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Wydawnictwo: Signum Classics
Nr katalogowy: SIGCD 495
Nośnik: 2 CD
Data wydania: październik 2017
EAN: 635212049525
na zamówienie
Nasze kategorie wyszukiwania

Epoka muzyczna: współczesna
Obszar (język): angielski

Todd / McCarthy: Codebreaker

Signum Classics - SIGCD 495
Hertfordshire Chorus
BBC Concert Orchestra / David Temple
Nagrody i rekomendacje
MusicWeb Recording of the Month

Ode to a Nightingale
Writing a music drama about Alan Turing was a far more complex and dizzying undertaking than I had first imagined it would be. In a way, the story of Turing’s life is a composer’s gift: an eventful and ultimately tragic existence that had vast repercussions, the reverberations of which we are still feeling today. And yet it was a life shrouded in mystery. Turing left behind surprisingly few clues regarding what he felt about, well, anything at all. He was a private man dedicated to his passion for scientific and mathematical enquiry. But he was also a national hero whose genius saved millions of lives during the Second World War and who died as a result at least in part of persecution from the country he was instrumental in saving from oblivion. His is the clearest claim to the title ‘inventor of the computer’, thereby allowing me to type this on a train as it wheezes its way through the Surrey countryside (a landscape, incidentally, that Turing would have known well in his pastime as a distance runner of near-Olympic standing). There can have been few people in history who achieved so much of profound consequence for humanity in so little time.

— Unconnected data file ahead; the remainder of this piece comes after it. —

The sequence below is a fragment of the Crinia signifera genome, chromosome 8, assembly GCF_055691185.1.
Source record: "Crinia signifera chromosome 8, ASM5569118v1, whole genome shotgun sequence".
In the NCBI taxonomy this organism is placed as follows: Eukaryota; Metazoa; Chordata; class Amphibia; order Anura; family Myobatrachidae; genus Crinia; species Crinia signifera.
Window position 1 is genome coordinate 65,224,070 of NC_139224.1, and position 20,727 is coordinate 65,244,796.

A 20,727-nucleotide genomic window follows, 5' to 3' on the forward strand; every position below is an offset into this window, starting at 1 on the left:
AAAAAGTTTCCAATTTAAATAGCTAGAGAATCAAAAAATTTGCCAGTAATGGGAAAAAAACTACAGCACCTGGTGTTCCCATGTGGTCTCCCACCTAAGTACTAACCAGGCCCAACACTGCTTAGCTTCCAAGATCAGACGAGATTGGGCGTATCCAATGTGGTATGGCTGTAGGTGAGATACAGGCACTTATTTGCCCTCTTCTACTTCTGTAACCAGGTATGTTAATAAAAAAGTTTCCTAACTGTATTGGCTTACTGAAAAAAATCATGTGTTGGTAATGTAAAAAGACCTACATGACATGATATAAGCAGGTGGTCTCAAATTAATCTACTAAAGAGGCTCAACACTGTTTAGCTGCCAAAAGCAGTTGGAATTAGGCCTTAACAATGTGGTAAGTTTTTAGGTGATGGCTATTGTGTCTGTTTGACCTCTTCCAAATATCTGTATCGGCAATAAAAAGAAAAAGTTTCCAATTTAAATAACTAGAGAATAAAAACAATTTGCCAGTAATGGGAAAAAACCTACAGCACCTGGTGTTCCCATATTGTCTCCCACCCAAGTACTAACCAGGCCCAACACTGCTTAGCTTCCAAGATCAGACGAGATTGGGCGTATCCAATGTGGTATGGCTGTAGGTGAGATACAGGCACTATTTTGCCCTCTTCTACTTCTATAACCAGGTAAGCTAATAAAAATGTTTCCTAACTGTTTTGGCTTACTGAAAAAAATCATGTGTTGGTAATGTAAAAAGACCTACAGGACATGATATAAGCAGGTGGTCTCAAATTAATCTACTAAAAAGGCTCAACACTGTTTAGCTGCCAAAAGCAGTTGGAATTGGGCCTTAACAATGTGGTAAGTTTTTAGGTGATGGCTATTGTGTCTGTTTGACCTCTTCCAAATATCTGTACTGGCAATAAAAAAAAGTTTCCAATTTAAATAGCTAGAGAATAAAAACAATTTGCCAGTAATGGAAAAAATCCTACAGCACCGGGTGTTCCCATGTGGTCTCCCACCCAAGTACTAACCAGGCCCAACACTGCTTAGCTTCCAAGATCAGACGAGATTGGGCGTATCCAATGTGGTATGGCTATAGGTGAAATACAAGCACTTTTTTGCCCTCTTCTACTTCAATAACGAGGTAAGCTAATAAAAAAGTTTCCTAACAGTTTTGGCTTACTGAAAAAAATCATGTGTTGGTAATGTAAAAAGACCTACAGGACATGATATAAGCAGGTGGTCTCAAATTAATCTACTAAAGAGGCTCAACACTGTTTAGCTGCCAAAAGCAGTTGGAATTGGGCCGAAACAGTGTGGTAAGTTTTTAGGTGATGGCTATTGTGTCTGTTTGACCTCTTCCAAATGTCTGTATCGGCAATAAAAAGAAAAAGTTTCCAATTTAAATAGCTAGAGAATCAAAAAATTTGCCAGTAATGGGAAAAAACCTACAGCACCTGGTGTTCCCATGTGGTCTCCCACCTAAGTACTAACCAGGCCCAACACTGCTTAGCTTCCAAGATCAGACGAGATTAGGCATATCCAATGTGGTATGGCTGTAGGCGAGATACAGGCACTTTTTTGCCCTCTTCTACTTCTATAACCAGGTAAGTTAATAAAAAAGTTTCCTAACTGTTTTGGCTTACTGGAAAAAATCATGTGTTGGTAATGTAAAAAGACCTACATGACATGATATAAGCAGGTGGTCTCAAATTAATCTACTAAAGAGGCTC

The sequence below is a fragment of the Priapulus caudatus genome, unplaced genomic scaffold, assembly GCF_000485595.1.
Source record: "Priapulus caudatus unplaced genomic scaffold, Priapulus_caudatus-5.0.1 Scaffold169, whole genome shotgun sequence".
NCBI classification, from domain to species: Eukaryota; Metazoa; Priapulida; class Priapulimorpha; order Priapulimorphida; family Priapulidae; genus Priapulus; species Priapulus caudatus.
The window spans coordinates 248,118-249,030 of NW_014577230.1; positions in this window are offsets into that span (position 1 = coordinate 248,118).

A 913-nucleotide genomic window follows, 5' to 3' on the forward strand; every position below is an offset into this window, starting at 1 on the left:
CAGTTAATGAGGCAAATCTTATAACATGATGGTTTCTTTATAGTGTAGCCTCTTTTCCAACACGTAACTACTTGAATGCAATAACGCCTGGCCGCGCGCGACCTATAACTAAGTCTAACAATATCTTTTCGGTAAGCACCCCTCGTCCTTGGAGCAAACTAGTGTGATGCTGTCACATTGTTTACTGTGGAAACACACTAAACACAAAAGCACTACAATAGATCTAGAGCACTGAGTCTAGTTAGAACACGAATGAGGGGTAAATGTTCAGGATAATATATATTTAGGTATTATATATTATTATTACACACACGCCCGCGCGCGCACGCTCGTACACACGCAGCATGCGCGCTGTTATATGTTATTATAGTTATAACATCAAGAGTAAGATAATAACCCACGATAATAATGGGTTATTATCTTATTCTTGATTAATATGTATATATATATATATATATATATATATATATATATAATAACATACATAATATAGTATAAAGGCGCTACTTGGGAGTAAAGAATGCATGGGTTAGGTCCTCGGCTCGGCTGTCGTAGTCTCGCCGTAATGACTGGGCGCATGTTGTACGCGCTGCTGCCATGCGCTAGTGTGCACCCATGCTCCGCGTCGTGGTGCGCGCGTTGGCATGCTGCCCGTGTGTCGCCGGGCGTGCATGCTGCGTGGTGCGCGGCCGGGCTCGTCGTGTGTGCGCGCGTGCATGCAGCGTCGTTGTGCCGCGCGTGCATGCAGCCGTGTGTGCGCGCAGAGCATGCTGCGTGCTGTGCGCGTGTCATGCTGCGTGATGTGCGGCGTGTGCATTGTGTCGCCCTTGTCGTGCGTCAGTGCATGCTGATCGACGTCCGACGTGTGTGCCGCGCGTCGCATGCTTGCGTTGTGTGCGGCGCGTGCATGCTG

Codebreaker isn’t a biography, complete with copious footnotes, or an exhaustive encyclopaedia entry. There are many aspects of Turing’s life that I would dearly have loved to include, but too broad a narrative arc, too meandering a musical journey, would have lessened the dramatic impact of the whole. From the outset, I wanted Codebreaker to be a portrait of a living, breathing human being and not the musical equivalent of a marble monument to a Great Hero. So I had to find the man behind the myth-making. And I found him in two ways. Firstly, through his mother’s biography (which, remarkably, Sara Turing wrote in spite of the fact that she had no knowledge of her son’s contribution to the war effort), and secondly, through the letters that Turing composed to the mother of Christopher Morcom. Indeed, Morcom was key to everything.

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